Standing on a snow-covered stage in Boom Island Park in Minneapolis, where the temperatures had dipped to a freezing 14 degrees, Klobuchar announced her candidacy while invoking her family’s deep roots in the Midwest, a key battleground for Democrats as they look to rebuild their blue wall in Michigan, Wisconsin and Pennsylvania.
“Today on an island in the middle of the mighty Mississippi … I stand before you as the granddaughter of an iron ore miner, as the daughter of a teacher and a newspaperman, as the first woman elected to the United States Senate from the state of Minnesota, to announce my candidacy for president of the United States,” Klobuchar announced to a cheering crowd of onlookers.
The three-term senator laid out her vision for the country in a number of policy areas. She pledged to “take on the gun lobby,” root out corporate money in politics, commit to environmentally friendly policies, lower health care costs, restore voting rights and implement privacy protection laws.
She did not mention Trump by name, but alluded to him when she declared the country deserved better than “foreign policy by tweet.”
“Our sense of community is fracturing across our nation, warn down by the petty and vicious nature of our politics,” she said. “We are tired of the shutdowns and the showdowns, of the gridlock and the grandstanding. Today, on this snowy island, we say enough is enough.”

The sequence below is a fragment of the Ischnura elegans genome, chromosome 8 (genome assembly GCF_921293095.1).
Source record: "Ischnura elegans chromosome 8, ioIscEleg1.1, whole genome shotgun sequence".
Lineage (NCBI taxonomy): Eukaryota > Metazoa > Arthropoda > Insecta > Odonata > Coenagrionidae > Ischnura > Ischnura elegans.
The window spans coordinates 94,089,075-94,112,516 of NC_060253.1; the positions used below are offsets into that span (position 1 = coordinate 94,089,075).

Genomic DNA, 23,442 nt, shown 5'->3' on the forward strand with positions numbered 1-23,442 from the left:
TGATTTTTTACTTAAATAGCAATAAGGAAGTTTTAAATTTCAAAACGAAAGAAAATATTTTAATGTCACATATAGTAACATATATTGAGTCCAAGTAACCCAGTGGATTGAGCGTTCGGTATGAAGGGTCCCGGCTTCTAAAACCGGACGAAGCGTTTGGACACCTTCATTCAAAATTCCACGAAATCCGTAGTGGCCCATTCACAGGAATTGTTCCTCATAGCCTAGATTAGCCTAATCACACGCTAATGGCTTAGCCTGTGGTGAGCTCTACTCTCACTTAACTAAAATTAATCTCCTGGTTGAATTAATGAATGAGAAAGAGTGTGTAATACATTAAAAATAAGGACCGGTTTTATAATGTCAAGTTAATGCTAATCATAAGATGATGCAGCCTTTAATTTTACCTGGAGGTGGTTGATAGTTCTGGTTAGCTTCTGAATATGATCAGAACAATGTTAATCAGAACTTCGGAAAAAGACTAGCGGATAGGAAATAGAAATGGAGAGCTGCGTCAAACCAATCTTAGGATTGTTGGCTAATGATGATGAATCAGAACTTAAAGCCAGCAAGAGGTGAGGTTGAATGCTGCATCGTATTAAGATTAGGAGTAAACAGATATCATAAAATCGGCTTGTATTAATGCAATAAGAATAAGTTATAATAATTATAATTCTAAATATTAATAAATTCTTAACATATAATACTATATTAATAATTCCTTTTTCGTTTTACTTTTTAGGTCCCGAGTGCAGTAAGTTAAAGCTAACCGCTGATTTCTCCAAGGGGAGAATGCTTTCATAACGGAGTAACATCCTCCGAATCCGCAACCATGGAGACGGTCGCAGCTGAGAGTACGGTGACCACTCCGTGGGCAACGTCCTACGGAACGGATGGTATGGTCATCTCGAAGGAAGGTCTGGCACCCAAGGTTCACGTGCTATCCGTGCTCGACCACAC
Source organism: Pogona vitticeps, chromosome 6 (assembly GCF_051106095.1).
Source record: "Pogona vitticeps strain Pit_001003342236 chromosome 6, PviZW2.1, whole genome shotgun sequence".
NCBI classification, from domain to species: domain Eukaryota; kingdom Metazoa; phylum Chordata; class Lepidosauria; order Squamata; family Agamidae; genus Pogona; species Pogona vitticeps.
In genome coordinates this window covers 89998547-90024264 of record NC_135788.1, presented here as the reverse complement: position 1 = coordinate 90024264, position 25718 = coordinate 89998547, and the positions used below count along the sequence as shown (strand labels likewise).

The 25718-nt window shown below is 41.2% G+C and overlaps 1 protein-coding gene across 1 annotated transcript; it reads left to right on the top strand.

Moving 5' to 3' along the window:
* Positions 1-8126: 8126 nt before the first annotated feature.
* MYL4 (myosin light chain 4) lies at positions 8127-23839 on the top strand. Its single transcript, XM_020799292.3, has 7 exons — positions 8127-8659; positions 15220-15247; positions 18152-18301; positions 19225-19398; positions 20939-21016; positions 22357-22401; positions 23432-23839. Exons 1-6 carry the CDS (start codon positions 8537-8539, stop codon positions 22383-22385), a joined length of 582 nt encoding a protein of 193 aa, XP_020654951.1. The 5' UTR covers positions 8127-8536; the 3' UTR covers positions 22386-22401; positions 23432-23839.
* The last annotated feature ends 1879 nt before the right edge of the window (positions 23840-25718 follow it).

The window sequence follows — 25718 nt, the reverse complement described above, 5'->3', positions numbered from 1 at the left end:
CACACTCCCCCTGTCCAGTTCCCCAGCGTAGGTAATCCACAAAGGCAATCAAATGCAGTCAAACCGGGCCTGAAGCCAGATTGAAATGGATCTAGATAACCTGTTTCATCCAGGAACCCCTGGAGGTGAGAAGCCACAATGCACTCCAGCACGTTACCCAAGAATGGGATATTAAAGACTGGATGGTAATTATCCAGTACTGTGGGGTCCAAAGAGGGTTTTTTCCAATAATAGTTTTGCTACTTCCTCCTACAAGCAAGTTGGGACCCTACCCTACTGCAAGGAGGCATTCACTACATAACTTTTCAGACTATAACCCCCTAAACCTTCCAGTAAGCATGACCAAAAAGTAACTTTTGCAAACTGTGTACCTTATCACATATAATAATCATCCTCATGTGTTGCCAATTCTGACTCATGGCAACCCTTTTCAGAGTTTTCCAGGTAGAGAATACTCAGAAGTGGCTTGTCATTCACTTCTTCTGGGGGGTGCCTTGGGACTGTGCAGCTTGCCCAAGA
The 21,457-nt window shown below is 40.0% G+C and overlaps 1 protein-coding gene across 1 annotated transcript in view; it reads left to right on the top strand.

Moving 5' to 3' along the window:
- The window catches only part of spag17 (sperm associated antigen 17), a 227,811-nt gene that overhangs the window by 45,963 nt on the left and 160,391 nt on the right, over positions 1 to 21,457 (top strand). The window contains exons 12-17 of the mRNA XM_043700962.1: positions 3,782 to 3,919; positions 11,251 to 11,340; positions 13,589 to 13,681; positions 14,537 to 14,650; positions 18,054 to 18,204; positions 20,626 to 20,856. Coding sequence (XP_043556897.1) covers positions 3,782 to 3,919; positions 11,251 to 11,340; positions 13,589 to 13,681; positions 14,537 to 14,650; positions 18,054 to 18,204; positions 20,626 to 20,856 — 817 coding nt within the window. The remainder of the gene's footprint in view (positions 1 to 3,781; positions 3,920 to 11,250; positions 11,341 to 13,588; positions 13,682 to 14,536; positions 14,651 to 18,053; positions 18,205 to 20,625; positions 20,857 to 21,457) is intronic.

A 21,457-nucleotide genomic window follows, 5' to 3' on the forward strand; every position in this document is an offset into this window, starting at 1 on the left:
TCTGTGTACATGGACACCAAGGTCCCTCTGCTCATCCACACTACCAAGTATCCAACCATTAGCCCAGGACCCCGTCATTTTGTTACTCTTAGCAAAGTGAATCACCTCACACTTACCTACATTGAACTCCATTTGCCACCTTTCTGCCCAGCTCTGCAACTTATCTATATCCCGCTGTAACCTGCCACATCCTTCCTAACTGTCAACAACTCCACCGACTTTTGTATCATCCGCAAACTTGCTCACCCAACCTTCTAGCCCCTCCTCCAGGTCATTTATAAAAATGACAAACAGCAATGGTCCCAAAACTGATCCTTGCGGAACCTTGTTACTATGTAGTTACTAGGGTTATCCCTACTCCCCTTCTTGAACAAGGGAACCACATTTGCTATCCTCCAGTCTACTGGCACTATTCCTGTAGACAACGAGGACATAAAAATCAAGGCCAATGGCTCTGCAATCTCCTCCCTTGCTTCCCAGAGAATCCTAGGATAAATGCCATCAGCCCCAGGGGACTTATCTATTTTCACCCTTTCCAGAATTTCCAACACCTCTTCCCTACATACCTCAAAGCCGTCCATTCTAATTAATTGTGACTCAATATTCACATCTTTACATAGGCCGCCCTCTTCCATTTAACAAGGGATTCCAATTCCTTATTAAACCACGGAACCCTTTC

With her announcement, Klobuchar also became the second presidential candidate to hail from the Midwest.
Klobuchar has been considering a presidential campaign and was seen as signaling a likely bid when reports came out that she’ll be headlining a local Democratic banquet in Iowa on Feb. 21.
South Bend, Ind., Mayor Pete Buttigieg (D) has also announced his intention to seek the presidency and has made his ties to the Midwest a central part of his campaign.
The Democratic field for 2020 is expected to be the biggest in history — and its most diverse — reflecting a party base eager to oust Trump, but one that remains wide open as the Democratic Party continues to move farther to the left.
“But responding doesn’t mean just going down a rabbit hole everywhere Donald Trump goes. It means doing a response but continuing to push your own agenda. I don’t think we want to use those same tactics and tweet caustic comments every morning.”
Klobuchar began 2019 with $3.9 million in her Senate campaign account, according to the most recent Federal Election Commission filings.
While she can transfer that money to her presidential campaign, Klobuchar goes in a bit behind Warren and Gillibrand, who each have north of $10 million.
Klobuchar’s nascent campaign will need to overcome some recent negative headlines about her treatment of staffers.
HuffPost reported that three potential candidates to lead her presidential campaign declined the job, citing the mistreatment of staff.